# only needed if you ship it and don't want to enable by default
    CALLBACK_NEEDS_WHITELIST = True

    def __init__(self):

        # make sure the expected objects are present, calling the base's __init__
        super(CallbackModule, self).__init__()

        # start the timer when the plugin is loaded, the first play should start a few milliseconds after.
        self.start_time = datetime.now()

    def _days_hours_minutes_seconds(self, runtime):
        ''' internal helper method for this callback '''
        minutes = (runtime.seconds // 60) % 60
        r_seconds = runtime.seconds - (minutes * 60)
        return runtime.days, runtime.seconds // 3600, minutes, r_seconds

    # this is only event we care about for display, when the play shows its summary stats; the rest are ignored by the base class
    def v2_playbook_on_stats(self, stats):
        end_time = datetime.now()
        runtime = end_time - self.start_time

        # Shows the usage of a config option declared in the DOCUMENTATION variable. Ansible will have set it when it loads the plugin.
        # Also note the use of the display object to print to screen. This is available to all callbacks, and you should use this over printing yourself
        self._display.display(self._plugin_options['format_string'] % (self._days_hours_minutes_seconds(runtime)))

Note that the CALLBACK_VERSION and CALLBACK_NAME definitions are required for properly functioning plugins for Ansible version 2.0 and later. CALLBACK_TYPE is mostly needed to distinguish ‘stdout’ plugins from the rest, since you can only load one plugin that writes to stdout.

Connection Plugins

Connection plugins allow Ansible to connect to the target hosts so it can execute tasks on them. Ansible ships with many connection plugins, but only one can be used per host at a time.

By default, Ansible ships with several plugins. The most commonly used are the ‘paramiko’ SSH, native ssh (just called ‘ssh’), and ‘local’ connection types. All of these can be used in playbooks and with /usr/bin/ansible to decide how you want to talk to remote machines.

The basics of these connection types are covered in the Getting Started section.

Should you want to extend Ansible to support other transports (SNMP, Message bus, etc) it’s as simple as copying the format of one of the existing modules and dropping it into the connection plugins directory.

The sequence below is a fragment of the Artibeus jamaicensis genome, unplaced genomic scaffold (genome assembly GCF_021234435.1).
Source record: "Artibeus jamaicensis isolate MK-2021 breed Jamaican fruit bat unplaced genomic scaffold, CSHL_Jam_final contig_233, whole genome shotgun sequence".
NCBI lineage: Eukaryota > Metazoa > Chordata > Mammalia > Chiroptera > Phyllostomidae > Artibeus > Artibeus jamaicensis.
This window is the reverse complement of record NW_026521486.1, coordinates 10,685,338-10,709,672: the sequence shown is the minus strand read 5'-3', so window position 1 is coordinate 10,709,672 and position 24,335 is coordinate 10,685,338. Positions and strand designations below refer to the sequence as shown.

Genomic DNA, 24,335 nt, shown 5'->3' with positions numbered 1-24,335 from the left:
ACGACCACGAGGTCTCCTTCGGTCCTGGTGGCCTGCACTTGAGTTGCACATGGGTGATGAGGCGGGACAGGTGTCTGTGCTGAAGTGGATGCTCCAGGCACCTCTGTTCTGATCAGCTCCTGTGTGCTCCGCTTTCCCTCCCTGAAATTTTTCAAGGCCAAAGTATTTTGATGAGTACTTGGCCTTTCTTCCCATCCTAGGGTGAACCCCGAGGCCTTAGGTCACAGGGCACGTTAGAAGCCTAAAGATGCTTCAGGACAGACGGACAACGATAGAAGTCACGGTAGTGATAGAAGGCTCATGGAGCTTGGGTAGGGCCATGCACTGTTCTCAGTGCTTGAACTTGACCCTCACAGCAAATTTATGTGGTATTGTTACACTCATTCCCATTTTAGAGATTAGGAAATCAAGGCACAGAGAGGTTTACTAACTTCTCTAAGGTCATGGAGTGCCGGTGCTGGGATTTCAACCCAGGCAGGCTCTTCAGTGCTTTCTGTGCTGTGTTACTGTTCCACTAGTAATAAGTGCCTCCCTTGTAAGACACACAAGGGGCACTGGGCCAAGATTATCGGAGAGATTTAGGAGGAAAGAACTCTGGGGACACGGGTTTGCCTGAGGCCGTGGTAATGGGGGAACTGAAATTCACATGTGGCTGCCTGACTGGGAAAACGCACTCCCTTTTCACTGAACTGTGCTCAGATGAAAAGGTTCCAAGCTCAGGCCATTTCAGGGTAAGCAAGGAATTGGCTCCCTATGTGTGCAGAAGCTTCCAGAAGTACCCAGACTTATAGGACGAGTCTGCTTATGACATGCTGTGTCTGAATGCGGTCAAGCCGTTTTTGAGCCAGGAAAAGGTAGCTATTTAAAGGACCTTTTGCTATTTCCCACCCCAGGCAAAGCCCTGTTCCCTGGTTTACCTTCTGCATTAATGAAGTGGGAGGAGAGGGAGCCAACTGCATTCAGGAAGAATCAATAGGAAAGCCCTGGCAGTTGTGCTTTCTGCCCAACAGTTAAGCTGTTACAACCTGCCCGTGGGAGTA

Ansible version 2.1 introduced the ‘smart’ connection plugin. The ‘smart’ connection type allows Ansible to automatically select either the ‘paramiko’ or ‘openssh’ connection plugin based on system capabilities, or the ‘ssh’ connection plugin if OpenSSH supports ControlPersist.

For examples on how to implement a connection plug in, see the source code here: lib/ansible/plugins/connection.

Inventory Plugins

Inventory plugins were added in Ansible version 2.4. Inventory plugins parse inventory sources and form an in memory representation of the inventory.

Inventory plugins are invoked via the InventoryManager and are given access to any existing inventory data. They are given an ‘inventory source’ as supplied to Ansible (via config/options/defaults/etc), which they can either ignore by returning false from the verify_file method, or attempting to parse (with the parse method) and return an AnsibleParserError on failure.

def parse(self, inventory, loader, path, cache=True):
     pass # your code goes here

Inventory plugins take the following parameters:

  • inventory: inventory object with existing data and the methods to add hosts/groups/variables to inventory
  • loader: Ansible’s DataLoader. The DataLoader can read files, auto load JSON/YAML and decrypt vaulted data, and cache read files.
  • path: string with inventory source (this is usually a path, but is not required)
  • cache: indicates whether the plugin should use or avoid caches (cache plugin and/or loader)

Inventory sources are strings. They usually correspond to a file path, but they can also be a comma separated list, a URI, or anything your plugin can use as input. The ‘inventory source’ provided can be either a string (host_list plugin), a data file (like consumed by the yaml and ini plugins), a configuration file (see virtualbox and constructed) or even a script or executable (the script uses those).